[This is not standard BBC practice, not even in covering other aspects of the Israel/Palestine conflict.
After all, at the beginning of the current crisis, BBC news bulletins consistently reported Israeli air strikes as “in response to what the Israeli government says are rocket attacks” or being “what the Israeli government says is a response to rocket attacks.” Note the sceptical “says” with its implication that the rocket attacks might not even exist or may not be the real motivation behind the air strikes.]
Then there is the problem of the numbers themselves. Where do they come from? According to most of the BBC reports casualty numbers come from Gaza’s health authorities, ie the Hamas regime’s equivalent of a ministry of health.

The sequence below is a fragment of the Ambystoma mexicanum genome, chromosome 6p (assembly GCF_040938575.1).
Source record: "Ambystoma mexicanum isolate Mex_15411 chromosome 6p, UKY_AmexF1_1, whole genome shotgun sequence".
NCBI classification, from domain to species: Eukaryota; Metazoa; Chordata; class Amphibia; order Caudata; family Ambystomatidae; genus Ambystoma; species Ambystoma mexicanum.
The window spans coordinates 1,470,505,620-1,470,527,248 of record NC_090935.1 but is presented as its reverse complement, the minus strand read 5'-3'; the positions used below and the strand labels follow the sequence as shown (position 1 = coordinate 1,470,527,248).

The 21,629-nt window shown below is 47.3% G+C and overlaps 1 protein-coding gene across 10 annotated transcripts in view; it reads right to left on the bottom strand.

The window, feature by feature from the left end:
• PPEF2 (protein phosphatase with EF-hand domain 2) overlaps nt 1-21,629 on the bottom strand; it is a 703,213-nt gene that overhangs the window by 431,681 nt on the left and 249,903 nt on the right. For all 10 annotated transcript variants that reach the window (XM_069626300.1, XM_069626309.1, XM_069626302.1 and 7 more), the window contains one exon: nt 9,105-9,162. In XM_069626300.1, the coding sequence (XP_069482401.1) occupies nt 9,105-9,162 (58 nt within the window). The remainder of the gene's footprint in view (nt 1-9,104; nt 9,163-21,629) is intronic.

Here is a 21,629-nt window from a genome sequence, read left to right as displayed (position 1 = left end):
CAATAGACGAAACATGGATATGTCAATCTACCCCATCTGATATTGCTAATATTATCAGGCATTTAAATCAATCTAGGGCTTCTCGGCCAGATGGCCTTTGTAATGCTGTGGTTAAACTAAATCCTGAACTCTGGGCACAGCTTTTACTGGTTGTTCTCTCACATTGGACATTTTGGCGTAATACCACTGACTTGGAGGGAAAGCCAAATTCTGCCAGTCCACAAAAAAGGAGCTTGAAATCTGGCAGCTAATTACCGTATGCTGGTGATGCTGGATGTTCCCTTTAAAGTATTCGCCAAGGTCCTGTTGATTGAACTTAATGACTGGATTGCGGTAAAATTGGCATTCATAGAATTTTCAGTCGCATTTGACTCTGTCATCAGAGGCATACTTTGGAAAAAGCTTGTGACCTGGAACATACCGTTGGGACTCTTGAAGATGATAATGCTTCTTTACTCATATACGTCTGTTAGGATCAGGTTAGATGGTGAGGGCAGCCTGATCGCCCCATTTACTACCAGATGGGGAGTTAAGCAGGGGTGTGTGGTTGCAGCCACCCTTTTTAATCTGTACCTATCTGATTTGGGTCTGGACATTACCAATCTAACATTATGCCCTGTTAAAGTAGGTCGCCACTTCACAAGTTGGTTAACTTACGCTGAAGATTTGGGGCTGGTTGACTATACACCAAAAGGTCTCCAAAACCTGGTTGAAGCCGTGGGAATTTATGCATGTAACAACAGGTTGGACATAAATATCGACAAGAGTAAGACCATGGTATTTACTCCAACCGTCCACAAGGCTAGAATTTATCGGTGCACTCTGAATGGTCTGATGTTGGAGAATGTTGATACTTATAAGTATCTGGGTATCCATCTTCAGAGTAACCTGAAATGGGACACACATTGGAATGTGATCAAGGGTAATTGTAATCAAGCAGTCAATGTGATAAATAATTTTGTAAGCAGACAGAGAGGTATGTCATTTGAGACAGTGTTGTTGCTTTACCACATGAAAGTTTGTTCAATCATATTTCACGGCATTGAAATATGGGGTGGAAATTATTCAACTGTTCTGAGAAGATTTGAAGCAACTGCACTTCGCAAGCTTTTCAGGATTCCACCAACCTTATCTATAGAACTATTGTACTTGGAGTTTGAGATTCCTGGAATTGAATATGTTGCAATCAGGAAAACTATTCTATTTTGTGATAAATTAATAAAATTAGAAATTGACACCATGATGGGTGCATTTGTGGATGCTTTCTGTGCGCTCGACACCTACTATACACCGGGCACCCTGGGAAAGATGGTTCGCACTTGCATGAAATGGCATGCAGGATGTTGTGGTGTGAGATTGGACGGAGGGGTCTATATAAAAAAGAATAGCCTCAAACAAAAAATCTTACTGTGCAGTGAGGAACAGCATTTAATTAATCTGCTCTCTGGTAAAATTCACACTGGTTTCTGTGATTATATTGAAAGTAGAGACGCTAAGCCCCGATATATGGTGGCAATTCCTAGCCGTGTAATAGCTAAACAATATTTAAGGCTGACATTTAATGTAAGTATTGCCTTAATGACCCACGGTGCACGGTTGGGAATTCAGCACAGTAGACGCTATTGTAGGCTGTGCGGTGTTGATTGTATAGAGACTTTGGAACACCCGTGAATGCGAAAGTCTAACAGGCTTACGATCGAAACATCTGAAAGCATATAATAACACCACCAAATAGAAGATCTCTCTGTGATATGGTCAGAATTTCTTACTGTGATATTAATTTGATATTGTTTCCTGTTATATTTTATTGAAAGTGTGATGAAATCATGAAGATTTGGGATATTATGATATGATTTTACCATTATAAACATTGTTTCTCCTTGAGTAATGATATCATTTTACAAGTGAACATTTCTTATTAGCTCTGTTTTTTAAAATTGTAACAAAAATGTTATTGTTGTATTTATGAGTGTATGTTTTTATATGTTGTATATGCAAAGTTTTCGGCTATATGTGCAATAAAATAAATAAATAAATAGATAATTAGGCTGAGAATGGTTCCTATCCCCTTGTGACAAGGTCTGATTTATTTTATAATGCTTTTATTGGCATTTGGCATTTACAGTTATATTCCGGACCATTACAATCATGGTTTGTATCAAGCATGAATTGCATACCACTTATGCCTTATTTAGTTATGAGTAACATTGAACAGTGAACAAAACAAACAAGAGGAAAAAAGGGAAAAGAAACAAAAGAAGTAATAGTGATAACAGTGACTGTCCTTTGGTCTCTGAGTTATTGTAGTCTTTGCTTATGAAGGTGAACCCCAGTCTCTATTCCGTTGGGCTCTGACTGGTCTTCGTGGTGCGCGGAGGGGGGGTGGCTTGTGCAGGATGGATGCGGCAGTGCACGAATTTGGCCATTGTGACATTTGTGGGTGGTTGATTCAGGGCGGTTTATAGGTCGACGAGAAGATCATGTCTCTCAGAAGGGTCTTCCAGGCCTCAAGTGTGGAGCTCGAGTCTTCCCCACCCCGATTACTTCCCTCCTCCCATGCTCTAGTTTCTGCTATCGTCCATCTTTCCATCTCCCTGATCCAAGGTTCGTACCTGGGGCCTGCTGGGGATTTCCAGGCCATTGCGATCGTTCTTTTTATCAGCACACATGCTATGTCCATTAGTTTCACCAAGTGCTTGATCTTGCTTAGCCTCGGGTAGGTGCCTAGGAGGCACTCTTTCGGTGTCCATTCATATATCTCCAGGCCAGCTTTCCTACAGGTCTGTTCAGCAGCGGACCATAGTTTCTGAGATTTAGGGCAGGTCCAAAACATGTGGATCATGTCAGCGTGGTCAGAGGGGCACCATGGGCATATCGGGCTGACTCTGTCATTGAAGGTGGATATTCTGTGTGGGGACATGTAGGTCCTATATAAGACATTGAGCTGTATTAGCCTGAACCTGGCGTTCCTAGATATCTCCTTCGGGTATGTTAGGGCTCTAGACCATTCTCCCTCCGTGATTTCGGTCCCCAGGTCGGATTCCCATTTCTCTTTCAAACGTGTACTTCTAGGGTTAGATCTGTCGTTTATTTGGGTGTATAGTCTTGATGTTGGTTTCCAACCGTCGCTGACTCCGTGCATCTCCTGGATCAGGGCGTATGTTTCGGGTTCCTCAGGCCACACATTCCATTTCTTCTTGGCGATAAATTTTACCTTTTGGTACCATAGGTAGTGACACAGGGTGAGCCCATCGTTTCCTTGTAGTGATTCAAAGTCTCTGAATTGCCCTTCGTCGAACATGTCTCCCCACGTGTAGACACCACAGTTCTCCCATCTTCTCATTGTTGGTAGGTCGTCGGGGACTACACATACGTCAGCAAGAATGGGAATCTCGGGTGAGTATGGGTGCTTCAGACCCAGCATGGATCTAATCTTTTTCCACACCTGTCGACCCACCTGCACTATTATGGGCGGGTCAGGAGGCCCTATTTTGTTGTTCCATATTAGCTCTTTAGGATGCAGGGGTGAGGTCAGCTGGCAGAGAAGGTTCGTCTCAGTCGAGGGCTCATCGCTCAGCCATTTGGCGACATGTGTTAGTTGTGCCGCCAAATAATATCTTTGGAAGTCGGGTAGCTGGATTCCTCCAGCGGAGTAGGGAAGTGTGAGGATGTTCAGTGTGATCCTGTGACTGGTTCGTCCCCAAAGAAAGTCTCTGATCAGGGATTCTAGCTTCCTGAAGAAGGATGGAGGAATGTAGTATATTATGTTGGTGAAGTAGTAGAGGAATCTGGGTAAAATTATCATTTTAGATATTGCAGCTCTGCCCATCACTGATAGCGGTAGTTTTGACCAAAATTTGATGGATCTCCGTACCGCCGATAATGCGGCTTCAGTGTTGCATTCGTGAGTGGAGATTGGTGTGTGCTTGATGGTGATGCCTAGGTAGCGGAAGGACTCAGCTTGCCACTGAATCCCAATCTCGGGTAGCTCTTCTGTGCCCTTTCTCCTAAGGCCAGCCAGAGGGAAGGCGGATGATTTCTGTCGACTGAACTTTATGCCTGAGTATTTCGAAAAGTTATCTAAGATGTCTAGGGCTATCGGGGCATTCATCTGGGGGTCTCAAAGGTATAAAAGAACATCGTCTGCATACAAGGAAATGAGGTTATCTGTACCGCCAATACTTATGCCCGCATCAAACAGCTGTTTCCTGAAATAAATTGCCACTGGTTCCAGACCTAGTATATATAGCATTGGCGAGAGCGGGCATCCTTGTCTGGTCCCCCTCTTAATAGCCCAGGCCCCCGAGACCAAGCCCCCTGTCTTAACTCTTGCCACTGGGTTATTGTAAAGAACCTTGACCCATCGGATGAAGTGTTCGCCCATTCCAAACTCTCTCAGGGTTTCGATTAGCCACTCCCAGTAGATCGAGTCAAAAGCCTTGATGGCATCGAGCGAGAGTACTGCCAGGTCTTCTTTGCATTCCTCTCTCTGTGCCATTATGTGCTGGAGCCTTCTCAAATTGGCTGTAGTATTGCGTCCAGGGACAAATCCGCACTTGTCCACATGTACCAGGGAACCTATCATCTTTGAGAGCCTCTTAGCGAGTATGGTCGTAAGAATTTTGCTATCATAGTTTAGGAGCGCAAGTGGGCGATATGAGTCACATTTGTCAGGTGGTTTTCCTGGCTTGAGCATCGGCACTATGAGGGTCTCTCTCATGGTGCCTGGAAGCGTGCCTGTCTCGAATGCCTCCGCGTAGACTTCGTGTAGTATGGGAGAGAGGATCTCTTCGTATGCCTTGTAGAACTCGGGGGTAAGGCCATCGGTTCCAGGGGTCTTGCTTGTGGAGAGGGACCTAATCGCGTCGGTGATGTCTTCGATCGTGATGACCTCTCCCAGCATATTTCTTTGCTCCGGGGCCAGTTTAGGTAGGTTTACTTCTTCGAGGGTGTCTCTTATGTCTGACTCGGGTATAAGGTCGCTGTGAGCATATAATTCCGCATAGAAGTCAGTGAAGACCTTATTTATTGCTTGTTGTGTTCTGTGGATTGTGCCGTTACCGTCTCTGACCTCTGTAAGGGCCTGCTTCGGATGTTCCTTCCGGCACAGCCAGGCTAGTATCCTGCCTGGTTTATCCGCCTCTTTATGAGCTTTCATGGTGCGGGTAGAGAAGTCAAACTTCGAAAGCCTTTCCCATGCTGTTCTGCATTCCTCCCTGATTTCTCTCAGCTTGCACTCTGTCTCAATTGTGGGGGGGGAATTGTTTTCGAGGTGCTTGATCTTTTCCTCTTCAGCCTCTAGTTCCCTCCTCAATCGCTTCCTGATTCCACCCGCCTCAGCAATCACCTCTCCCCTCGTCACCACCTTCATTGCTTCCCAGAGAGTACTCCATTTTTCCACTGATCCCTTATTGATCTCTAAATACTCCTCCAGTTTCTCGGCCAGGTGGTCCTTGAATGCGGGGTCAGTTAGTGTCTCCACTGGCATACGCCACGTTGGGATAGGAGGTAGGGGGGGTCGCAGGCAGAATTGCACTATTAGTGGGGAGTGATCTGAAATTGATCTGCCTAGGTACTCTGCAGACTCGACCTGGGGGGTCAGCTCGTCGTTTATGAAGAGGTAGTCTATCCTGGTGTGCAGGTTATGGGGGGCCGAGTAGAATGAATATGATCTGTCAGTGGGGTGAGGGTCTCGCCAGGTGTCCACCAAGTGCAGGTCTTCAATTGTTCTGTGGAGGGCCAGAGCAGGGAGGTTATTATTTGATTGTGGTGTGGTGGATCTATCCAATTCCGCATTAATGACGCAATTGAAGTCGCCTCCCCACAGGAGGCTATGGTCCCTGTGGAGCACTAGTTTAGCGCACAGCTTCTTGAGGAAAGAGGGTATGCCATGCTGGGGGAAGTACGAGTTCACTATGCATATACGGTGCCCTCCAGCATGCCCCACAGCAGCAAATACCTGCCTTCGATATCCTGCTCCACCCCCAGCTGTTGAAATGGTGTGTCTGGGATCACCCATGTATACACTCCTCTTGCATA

Obviously no one appointed by a Hamas ministry to speak to the press would deliberately tell an untruth just to help the cause. Or at least that seems to be the assumption of Jeremy Bowen and his BBC colleagues. They take on faith not only the numbers that they are given but also the assertion that all or most of the dead are civilians.
The peculiar decision not to query these statistics even a little bit or just to qualify them with a “says” is not necessarily, or a least not in every case, a product of political bias or passionate commitment to the anti-Israel cause. It may also reflect a selective naivety and skepticism that is all too common in a great deal of foreign reporting.
I certainly encountered a similar pathology when reporting from the wars in Iraq and Afghanistan.